DOWNTOWN — After a decade in the Caribbean Reef exhibit that sits in the center of the Shedd Aquarium, Nickel the green sea turtle, who came to the aquarium after she was struck by a boat's propeller, has a story familiar to many kids and their parents.
But do you know how much she weighs?
To celebrate the 10th anniversary of Nickel's Shedd residency, the aquarium is holding a contest to see who can correctly guess Nickel's weight.
The winner will get to meet Nickel in a private session, said Michelle Sattler, the Shedd's collections manager and the turtle's trainer.
The only hint the Shedd offers is that green sea turtles, which are endangered, can live more than 80 years and reach 700 pounds in the wild, and Nickel is believed to be in her late teens or early 20s.
She has lived at the Shedd since July 22, 2003. She was rescued from Florida's Gulf Coast in 1998, after a run-in with a boat's propeller left her with a damaged shell and back flippers.
After she spent a few years in a rehab facility, it was decided Nickel could not return to the wild. At the time, the Shedd was looking for another turtle after the death of Hawkeye, a beloved hawksbill turtle that had lived at the aquarium for a quarter-century, and Nickel was brought to Chicago.
Visitors became enthralled with Nickel's story, which is repeated throughout the day during feedings at the 90,000-gallon Caribbean Reef. Nickel's peculiar swimming style — she can't paddle her back flippers, which float higher than the rest of her body — makes her stand out in a tank full of amazing specimens.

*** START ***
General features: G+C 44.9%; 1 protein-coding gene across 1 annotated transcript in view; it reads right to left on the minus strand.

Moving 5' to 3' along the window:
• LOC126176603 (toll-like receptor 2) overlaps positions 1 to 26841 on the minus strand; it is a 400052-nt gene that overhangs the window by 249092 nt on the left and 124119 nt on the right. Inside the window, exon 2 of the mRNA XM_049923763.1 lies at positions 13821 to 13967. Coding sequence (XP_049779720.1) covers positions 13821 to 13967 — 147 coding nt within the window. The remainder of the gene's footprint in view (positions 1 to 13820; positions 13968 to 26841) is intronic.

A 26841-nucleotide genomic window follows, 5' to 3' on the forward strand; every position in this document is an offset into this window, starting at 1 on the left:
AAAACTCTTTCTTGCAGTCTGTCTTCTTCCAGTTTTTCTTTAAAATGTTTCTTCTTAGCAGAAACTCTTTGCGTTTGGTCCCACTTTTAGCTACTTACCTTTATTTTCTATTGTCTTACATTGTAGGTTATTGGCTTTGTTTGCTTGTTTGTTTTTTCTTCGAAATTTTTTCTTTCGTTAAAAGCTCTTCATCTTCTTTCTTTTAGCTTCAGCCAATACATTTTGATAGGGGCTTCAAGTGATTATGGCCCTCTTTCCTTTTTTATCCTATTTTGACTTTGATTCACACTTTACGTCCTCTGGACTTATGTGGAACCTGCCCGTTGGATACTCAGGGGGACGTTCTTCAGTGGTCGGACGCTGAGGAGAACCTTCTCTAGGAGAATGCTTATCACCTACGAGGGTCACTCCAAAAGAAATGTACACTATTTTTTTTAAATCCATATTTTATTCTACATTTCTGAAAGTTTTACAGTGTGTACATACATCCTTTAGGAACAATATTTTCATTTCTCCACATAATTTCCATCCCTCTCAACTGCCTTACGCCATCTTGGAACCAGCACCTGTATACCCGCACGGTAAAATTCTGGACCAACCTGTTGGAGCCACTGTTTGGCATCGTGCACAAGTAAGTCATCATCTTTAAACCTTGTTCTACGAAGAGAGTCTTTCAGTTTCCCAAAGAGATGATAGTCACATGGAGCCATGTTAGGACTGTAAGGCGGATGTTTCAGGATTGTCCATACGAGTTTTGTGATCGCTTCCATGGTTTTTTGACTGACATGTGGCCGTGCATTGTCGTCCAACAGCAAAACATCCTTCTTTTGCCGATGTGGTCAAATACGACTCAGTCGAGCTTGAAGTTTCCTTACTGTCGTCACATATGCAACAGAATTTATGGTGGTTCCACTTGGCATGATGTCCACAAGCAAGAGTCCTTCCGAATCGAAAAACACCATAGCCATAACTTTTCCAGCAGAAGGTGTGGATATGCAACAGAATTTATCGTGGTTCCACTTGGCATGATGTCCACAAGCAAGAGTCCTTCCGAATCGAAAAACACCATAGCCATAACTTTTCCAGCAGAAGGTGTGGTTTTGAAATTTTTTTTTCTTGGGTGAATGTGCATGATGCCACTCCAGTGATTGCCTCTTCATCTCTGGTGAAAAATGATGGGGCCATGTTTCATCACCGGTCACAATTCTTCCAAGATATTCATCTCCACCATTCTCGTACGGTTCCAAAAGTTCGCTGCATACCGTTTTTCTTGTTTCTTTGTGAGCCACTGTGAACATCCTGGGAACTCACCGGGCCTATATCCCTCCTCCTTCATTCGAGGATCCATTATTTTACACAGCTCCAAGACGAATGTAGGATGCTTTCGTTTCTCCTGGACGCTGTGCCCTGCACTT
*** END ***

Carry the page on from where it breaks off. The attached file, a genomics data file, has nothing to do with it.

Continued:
She has become "iconic," said Sattler, a 16-year Shedd employee who has been close to Nickel since her arrival.
"She just makes so many people so happy," Sattler said. "She brings out a little joy for everyone."
Sattler was inspired to create the weight contest by the aquarium's Beluga-naming contest. She wanted to find a way to recognize Nickel's time at the Shedd, but went with the weight-guessing contest because Nickel — who was dubbed "Pete" until Shedd staff examining her found a 1975 nickel lodged in her throat — already has a fitting name.
Because Nickel swims only with her front flippers, the Shedd trained her to participate in her own health care. Sattler helped develop a special scale and helped train Nickel to swim to it. She also plays catch with her trainers and has been trained to circle a platform at the top of the tank, where Shedd workers can rub her shell and examine her.
A vegetarian, she eats several heads of lettuce a day, and her favorite treat is a veggie sushi roll made of lettuce grown from a sustainable garden at the aquarium. She has also been trained to nudge certain signs for an "award" of lettuce.
She's "very smart, very interactive," Sattler said. "It makes me feel really good that she's had a successful, comfortable home here."